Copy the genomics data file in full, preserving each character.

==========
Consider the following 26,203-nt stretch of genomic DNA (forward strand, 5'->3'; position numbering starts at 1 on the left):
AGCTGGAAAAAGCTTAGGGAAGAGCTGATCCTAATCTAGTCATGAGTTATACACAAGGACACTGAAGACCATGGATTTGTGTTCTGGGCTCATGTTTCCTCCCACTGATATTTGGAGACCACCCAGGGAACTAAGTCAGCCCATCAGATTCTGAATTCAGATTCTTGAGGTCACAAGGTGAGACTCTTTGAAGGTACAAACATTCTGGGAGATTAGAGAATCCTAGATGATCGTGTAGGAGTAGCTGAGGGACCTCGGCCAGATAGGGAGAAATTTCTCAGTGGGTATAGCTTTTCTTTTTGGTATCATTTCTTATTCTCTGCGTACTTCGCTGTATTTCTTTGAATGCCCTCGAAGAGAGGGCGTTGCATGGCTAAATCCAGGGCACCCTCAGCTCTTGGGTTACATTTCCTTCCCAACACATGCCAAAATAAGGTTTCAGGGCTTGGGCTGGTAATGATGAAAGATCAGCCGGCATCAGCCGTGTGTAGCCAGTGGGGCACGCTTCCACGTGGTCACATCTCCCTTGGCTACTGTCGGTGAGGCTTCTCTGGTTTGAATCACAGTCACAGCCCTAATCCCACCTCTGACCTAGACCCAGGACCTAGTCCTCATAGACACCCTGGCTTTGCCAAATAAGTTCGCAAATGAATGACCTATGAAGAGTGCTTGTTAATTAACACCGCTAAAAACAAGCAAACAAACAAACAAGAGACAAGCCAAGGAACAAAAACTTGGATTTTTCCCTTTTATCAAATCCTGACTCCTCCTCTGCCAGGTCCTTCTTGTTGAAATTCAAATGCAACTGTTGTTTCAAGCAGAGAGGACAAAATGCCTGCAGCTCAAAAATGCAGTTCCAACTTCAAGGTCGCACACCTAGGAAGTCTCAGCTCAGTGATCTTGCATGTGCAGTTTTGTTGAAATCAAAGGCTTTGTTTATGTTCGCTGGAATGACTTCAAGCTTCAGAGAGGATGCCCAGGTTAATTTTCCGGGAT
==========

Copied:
Consider the following 26,203-nt stretch of genomic DNA (forward strand, 5'->3'; position numbering starts at 1 on the left):
AGCTGGAAAAAGCTTAGGGAAGAGCTGATCCTAATCTAGTCATGAGTTATACACAAGGACACTGAAGACCATGGATTTGTGTTCTGGGCTCATGTTTCCTCCCACTGATATTTGGAGACCACCCAGGGAACTAAGTCAGCCCATCAGATTCTGAATTCAGATTCTTGAGGTCACAAGGTGAGACTCTTTGAAGGTACAAACATTCTGGGAGATTAGAGAATCCTAGATGATCGTGTAGGAGTAGCTGAGGGACCTCGGCCAGATAGGGAGAAATTTCTCAGTGGGTATAGCTTTTCTTTTTGGTATCATTTCTTATTCTCTGCGTACTTCGCTGTATTTCTTTGAATGCCCTCGAAGAGAGGGCGTTGCATGGCTAAATCCAGGGCACCCTCAGCTCTTGGGTTACATTTCCTTCCCAACACATGCCAAAATAAGGTTTCAGGGCTTGGGCTGGTAATGATGAAAGATCAGCCGGCATCAGCCGTGTGTAGCCAGTGGGGCACGCTTCCACGTGGTCACATCTCCCTTGGCTACTGTCGGTGAGGCTTCTCTGGTTTGAATCACAGTCACAGCCCTAATCCCACCTCTGACCTAGACCCAGGACCTAGTCCTCATAGACACCCTGGCTTTGCCAAATAAGTTCGCAAATGAATGACCTATGAAGAGTGCTTGTTAATTAACACCGCTAAAAACAAGCAAACAAACAAACAAGAGACAAGCCAAGGAACAAAAACTTGGATTTTTCCCTTTTATCAAATCCTGACTCCTCCTCTGCCAGGTCCTTCTTGTTGAAATTCAAATGCAACTGTTGTTTCAAGCAGAGAGGACAAAATGCCTGCAGCTCAAAAATGCAGTTCCAACTTCAAGGTCGCACACCTAGGAAGTCTCAGCTCAGTGATCTTGCATGTGCAGTTTTGTTGAAATCAAAGGCTTTGTTTATGTTCGCTGGAATGACTTCAAGCTTCAGAGAGGATGCCCAGGTTAATTTTCCGGGAT